• Avago Technologies Limited, Avago Technologies U.S., Inc. and Avago Wireless IP. We represented Avago Technologies Limited, Avago Technologies U.S., Inc. and Avago Wireless IP (collectively “Avago”) before the US District Court for the District of Arizona in a trade secret, patent infringement and antitrust action related to film bulk acoustic resonators, which are radio frequency electronic components used in mobile devices such as cell phones, smart phones and tablets. TriQuint contended that Avago infringed three patents and that Avago monopolized and/or attempted to monopolize markets for bulk acoustic resonator devices. Avago filed counterclaims that TriQuint infringed ten patents, and that TriQuint misappropriated Avago’s trade secrets and was liable for copyright infringement. We uncovered evidence that TriQuint employees deleted large amounts of information relevant to Avago’s trade secret misappropriation claims. This case settled on very favorable terms before the trial date set in July 2012.

  • UAL Corporation and United Airlines. We successfully defended UAL Corporation and United Airlines against claims by Applied Transport Solutions, Inc. (ATS) that United allegedly misappropriated trade secrets and breached a confidentiality agreement in connection with its door-to-door baggage service program. The plaintiff alleged that it presented a model for development of a door-to-door program to United and proposed a joint venture related to its implementation.

  • The Big Ten Conference. We successfully defended The Big Ten Conference in federal and state lawsuits in Illinois alleging, among other claims, misappropriation of trade secrets in violation of the Illinois Trade Secrets Act, fraudulent registration of trademarks under the Lanham Act and conversion and misappropriation of trademarks. The plaintiff claimed that in the late 1990s he presented a confidential, written business plan to The Big Ten proposing the development of the Big Ten Network, a satellite television network devoted to Big Ten Conference sports programming, and that The Big Ten rejected his proposal, stole his idea and developed its own Big Ten Network. We secured dismissal of the plaintiff’s federal lawsuit and we persuaded the state court that the plaintiff failed to allege sufficient facts to establish any protected trade secret. We successfully argued the appeal before the Illinois Appellate Court, which unanimously affirmed the lower court’s dismissal with prejudice; we then filed a written opposition with the Illinois Supreme Court to the plaintiff’s leave for appeal. The Supreme Court denied the plaintiff’s petition in November 2011, which ended the proceedings.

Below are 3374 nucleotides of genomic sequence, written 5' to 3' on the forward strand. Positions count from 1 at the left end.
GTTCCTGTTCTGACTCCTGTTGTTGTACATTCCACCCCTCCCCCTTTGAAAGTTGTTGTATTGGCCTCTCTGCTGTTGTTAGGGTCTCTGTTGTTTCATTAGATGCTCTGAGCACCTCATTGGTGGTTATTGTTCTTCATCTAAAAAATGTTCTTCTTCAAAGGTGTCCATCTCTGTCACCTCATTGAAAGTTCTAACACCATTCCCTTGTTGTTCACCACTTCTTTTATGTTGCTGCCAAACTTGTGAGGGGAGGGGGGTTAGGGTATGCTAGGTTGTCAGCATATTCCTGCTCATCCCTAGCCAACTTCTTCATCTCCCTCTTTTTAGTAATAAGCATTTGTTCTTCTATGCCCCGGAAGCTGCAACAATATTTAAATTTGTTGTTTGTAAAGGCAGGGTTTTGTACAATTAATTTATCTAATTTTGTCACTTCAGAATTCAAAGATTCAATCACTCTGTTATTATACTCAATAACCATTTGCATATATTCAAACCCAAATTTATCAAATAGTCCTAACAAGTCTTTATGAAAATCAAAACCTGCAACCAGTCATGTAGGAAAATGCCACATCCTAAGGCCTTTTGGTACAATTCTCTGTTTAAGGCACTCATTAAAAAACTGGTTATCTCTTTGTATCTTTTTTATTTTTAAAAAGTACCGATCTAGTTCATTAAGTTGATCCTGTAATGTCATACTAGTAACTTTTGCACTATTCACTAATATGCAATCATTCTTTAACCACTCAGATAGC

• Design Ideas Limited. We successfully settled a case brought against a distributor for trade secret misappropriation, trademark infringement and unfair competition. The case arose out of a long-standing dispute between two joint venture partners who both claimed intellectual property rights in the invention, commercialization and exploitation of decorative gel polymer products. The case involved an analysis of the trade secret, trademark and antitrust laws of a number of jurisdictions around the world.